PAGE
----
Gov. Mitt Romney is preparing to release a new tax plan on Wednesday, and President Obama’s deputies are slated to release a “framework for business tax reform to enhance American competitiveness” on the same day.
Obama’s campaign-trail “framework” has little chance of passing a GOP-led House or a Democratic-led Senate. But it may swamp the otherwise inevitable media coverage of Romney’s detailed plan, and muffle the former Massachusetts governor’s election-year argument that he would be a better steward of the economy than Obama has been since 2009.
Romney’s plan, according to Larry Kudlow, a CNBC television host, “will be across-the-board with supply-side incentives from rate reduction, and … will help small business owners as well as everyone else.”
Obama’s campaign has repeatedly tried to gate-crash the GOP presidential primaries, sometimes by scheduling presidential speeches and fly-ins near GOP political debates, and more commonly by deploying local advocates wherever GOP candidates make appearances.
On Tuesday, Romney, former U.S. Senator Rick Santorum, former House Speaker Newt Gingrich and Texas Rep. Ron Paul will compete in primary elections in Michigan and Arizona.
Yesterday Obama’s campaign team prepped the establishment media by releasing an nine-page report strongly criticizing the budget proposals offered by Romney and Sen. Rick Santorum.
“They have both proposed irresponsible and reckless tax plans that would drive up the deficit by trillions of dollars, while their claims to balance the budget through spending cuts are completely unrealistic,” said the Feb. 21 critique from the Obama campaign policy director James Kvaal.
“Romney’s plan would increase the deficit by at least $175 billion a year … with its even larger tax cuts, the Santorum plan would drive up the deficit even higher,” said the Obama campaign briefing paper.
An outline of Obama’s new tax reform framework was described in the late-night press release announcing Wednesday’s 11.30 a.m. briefing at the Treasury Department.
“Secretary [Timothy] Geithner will conduct a pen and pad briefing to discuss the release of the President’s framework for business tax reform to enhance American competitiveness by simplifying the tax code and eliminating dozens of loopholes and subsidies; incentivizing job creation and investment here at home; and lowering the business rate while broadening the tax base,” the announcement said.
A White House official said last night that the framework would raise revenues on corporations by eliminating many tax breaks while reducing the corporate tax-rate from 35 percent to 28 percent.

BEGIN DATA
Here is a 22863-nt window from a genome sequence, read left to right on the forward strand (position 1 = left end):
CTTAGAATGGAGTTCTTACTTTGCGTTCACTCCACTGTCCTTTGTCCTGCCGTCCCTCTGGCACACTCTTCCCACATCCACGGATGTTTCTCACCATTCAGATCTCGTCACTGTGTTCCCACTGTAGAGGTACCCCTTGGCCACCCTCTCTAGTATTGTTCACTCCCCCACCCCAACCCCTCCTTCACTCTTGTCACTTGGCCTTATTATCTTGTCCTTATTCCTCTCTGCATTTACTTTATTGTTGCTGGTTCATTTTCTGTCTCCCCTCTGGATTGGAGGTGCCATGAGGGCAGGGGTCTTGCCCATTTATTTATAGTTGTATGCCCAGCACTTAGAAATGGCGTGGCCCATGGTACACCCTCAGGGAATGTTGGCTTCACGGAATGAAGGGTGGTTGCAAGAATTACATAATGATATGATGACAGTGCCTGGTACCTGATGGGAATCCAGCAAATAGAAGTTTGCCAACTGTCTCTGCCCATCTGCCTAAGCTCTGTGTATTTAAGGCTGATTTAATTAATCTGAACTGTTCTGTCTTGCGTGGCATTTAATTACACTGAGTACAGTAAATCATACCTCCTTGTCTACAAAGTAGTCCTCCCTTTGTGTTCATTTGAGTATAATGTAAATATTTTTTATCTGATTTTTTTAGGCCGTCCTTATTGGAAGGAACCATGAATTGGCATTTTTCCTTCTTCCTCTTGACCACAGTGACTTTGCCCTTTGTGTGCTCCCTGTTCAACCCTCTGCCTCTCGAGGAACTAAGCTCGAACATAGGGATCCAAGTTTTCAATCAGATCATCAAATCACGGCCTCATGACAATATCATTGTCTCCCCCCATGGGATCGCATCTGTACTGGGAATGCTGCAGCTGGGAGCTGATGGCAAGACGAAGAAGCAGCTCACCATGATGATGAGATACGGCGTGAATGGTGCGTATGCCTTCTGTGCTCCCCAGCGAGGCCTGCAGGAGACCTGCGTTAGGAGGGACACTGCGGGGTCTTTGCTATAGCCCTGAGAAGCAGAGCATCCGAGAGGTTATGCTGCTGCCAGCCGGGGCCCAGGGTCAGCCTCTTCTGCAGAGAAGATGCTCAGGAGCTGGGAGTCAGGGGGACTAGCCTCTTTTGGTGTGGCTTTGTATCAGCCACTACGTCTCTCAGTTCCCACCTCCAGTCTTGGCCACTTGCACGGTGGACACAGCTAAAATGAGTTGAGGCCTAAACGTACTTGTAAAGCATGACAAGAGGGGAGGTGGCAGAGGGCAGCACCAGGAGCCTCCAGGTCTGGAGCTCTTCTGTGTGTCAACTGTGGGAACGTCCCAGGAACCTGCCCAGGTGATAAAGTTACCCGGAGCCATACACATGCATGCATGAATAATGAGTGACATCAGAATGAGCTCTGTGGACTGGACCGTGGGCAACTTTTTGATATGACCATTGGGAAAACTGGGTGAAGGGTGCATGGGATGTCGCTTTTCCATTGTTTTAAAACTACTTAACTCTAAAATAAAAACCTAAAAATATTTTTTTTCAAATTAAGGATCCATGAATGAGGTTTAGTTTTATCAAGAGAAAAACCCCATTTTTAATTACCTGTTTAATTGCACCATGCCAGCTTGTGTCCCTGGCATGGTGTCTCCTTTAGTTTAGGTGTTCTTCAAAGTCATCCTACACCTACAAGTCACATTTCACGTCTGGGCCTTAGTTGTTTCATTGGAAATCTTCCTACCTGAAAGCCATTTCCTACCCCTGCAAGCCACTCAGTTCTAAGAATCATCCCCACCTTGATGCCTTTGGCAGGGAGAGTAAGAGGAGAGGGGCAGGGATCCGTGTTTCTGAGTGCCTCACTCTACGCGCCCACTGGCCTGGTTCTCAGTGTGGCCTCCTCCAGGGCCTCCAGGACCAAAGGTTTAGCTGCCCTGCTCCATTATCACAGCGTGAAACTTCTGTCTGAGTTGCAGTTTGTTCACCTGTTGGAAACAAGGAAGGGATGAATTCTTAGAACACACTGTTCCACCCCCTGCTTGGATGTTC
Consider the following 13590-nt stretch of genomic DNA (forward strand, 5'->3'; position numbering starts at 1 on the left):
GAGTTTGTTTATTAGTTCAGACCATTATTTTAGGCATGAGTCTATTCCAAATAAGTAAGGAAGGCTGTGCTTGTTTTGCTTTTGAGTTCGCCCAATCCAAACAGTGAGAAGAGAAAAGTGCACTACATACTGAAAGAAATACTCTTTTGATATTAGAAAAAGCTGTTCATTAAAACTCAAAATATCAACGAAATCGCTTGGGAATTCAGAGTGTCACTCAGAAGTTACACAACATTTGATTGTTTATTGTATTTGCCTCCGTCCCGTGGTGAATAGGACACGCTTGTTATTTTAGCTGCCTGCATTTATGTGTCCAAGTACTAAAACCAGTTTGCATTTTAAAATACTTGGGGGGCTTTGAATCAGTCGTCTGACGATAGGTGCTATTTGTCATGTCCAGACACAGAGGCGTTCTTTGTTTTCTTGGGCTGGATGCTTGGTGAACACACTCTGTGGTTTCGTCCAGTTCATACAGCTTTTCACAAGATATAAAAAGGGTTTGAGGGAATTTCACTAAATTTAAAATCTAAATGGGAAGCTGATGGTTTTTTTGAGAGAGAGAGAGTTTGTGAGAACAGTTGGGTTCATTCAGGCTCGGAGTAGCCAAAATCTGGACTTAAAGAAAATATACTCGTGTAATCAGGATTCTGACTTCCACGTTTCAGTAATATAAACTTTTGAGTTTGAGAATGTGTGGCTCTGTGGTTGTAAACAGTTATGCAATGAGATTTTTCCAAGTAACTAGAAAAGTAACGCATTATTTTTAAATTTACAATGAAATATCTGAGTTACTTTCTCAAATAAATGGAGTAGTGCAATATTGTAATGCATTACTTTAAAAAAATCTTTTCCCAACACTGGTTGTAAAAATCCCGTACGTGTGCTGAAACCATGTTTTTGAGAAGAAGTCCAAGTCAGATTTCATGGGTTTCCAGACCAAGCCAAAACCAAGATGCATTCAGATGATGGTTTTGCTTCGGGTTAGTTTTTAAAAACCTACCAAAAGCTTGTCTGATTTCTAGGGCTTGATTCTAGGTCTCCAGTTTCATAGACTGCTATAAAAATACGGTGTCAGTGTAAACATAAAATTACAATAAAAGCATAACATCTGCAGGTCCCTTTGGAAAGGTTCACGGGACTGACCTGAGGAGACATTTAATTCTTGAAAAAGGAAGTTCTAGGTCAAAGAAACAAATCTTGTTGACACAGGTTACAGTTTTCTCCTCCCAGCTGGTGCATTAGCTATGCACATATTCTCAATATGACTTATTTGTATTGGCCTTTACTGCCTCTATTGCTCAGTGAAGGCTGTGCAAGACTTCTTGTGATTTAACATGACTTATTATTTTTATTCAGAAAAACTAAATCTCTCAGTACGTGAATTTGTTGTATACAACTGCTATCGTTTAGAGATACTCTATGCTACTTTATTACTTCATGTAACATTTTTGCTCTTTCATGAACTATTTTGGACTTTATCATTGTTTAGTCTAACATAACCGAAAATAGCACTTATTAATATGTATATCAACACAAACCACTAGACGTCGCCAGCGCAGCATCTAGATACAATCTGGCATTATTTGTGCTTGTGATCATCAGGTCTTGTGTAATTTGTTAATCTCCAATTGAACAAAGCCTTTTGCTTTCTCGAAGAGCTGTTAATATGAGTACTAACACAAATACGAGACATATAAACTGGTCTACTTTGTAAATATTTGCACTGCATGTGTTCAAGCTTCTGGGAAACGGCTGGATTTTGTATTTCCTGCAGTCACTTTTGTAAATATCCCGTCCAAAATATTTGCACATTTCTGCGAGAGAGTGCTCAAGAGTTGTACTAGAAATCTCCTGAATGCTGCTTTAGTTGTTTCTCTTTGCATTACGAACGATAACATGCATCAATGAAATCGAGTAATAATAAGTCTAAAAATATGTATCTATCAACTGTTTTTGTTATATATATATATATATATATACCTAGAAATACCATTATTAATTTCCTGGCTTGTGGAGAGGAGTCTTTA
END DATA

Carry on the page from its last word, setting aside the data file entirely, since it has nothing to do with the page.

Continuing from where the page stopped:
Obama, however, is not scheduled to discuss his tax framework on Wednesday.
Instead, just prior to the no-cameras-allowed Geithner event, the president will give a short televised speech at the construction site of the Smithsonian National Museum of African American History and Culture. The museum, expected to cost $500 million, will provide Obama another opportunity to appeal to the many African-Americans who helped him win in 2008.
In previous pitches to the media, Obama’s plans have often failed to offer enough details for critics in Congress and elsewhere to begin debating his proposals.
For example, due to lack of details, the Congressional Budget Office never was able to gauge the likely impact of policies Obama described in his April 2011 deficit-reduction speech at George Washington University.
Similarly, Obama’s deputies have repeatedly declined to estimate how much extra tax revenue would be generated by the so-called “Buffett Plan,” which would set a minimum tax of roughly 30 percent on wealthy Americans, even though that proposal is a staple of Obama’s 2012 campaign speeches.
Wednesday’s tax framework is also likely to leave many unexplained gaps.
But even a vague framework will allow the president to parade as a tax reformer during the final year of his term in office, even though his record so far includes roughly $6 trillion in requested deficit spending and a downgraded national credit rating.
And even if it lacks specifics, that framework will help Obama persuade the establishment media to portray him to be as much of a tax-reformer at Romney or Santorum
Providing his framework remains vague, it will also give him a rhetorical stage to slam Romney’s tax proposals without exposing his own tax plan to green-eyeshade critiques in a way that could weaken his claims to be a tax reformer in the coming election season.
CORRECTION: A previous version of this report incorrectly identified Larry Kudlow as a “supporter” of Mitt Romney.